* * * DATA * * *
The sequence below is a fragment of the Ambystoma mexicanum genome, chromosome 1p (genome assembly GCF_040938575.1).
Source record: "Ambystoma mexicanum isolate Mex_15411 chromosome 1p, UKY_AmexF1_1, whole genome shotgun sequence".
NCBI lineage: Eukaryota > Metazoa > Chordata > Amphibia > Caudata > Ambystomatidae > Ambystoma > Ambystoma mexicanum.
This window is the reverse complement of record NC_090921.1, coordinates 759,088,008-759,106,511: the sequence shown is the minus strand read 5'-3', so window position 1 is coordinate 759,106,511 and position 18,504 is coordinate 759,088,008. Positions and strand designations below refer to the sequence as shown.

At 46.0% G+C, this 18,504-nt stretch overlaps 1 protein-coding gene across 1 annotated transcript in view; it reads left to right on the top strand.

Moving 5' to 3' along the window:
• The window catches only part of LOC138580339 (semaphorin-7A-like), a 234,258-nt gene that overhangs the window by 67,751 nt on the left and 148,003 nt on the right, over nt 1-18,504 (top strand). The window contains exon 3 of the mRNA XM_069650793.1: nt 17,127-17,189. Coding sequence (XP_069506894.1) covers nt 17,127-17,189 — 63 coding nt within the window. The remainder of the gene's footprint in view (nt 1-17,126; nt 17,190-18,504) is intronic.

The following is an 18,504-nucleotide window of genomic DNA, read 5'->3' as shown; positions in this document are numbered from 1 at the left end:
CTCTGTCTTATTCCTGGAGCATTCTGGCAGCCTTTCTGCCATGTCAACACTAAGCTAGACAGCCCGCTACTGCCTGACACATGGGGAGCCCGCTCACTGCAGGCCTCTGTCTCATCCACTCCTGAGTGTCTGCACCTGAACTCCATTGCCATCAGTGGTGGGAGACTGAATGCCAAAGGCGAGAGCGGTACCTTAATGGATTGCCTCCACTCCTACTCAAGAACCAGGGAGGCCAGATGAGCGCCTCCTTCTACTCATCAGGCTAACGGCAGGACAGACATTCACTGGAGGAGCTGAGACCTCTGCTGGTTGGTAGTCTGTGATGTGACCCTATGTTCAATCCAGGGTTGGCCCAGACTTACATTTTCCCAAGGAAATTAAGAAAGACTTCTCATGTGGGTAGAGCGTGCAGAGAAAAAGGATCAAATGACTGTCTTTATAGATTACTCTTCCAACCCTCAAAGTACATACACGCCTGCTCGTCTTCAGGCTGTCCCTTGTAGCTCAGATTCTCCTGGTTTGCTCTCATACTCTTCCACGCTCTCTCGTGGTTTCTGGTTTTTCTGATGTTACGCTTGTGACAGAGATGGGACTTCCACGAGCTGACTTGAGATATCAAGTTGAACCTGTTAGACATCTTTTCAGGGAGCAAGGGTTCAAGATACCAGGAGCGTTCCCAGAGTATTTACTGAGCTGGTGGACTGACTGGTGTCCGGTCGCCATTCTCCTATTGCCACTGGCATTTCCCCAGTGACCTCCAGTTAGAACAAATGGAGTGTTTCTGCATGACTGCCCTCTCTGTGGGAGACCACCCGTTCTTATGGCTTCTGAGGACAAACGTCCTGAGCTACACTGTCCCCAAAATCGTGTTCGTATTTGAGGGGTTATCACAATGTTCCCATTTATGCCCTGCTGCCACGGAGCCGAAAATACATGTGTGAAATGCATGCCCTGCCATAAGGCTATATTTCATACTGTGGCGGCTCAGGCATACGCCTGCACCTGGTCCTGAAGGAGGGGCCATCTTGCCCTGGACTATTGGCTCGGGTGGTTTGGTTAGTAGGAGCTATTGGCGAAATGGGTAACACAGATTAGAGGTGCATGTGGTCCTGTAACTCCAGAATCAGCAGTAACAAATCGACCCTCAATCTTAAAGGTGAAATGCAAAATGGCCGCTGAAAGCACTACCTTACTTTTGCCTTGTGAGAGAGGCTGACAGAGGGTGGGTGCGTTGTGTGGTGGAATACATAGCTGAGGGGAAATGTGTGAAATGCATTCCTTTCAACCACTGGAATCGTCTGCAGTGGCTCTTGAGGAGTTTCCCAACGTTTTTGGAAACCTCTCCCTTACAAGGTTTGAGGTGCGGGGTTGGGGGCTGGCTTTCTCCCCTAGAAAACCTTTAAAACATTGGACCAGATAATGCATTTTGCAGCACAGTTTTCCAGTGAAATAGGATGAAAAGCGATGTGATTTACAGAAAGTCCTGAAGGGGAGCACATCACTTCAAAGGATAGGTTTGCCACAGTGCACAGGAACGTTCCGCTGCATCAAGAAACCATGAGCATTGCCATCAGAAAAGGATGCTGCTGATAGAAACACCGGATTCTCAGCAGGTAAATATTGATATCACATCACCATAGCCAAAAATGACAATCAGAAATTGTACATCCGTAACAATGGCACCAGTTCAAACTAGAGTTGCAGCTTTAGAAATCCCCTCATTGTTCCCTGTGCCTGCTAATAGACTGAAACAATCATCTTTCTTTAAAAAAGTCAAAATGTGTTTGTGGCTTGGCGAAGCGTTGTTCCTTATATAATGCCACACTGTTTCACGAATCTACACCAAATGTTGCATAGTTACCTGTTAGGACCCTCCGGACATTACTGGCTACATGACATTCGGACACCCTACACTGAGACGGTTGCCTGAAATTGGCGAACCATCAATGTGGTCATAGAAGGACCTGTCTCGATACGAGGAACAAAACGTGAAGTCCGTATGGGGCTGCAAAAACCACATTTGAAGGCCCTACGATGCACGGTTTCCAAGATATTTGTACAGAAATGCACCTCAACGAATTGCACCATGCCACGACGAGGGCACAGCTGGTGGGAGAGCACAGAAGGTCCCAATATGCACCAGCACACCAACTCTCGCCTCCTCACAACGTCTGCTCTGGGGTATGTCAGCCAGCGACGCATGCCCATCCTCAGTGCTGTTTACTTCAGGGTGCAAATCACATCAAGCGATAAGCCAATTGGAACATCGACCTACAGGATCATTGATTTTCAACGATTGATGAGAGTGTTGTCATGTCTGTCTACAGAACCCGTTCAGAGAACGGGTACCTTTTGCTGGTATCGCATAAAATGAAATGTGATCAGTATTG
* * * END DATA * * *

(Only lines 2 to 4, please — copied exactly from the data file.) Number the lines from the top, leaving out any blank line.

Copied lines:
Source record: "Ambystoma mexicanum isolate Mex_15411 chromosome 1p, UKY_AmexF1_1, whole genome shotgun sequence".
NCBI lineage: Eukaryota > Metazoa > Chordata > Amphibia > Caudata > Ambystomatidae > Ambystoma > Ambystoma mexicanum.
This window is the reverse complement of record NC_090921.1, coordinates 759,088,008-759,106,511: the sequence shown is the minus strand read 5'-3', so window position 1 is coordinate 759,106,511 and position 18,504 is coordinate 759,088,008. Positions and strand designations below refer to the sequence as shown.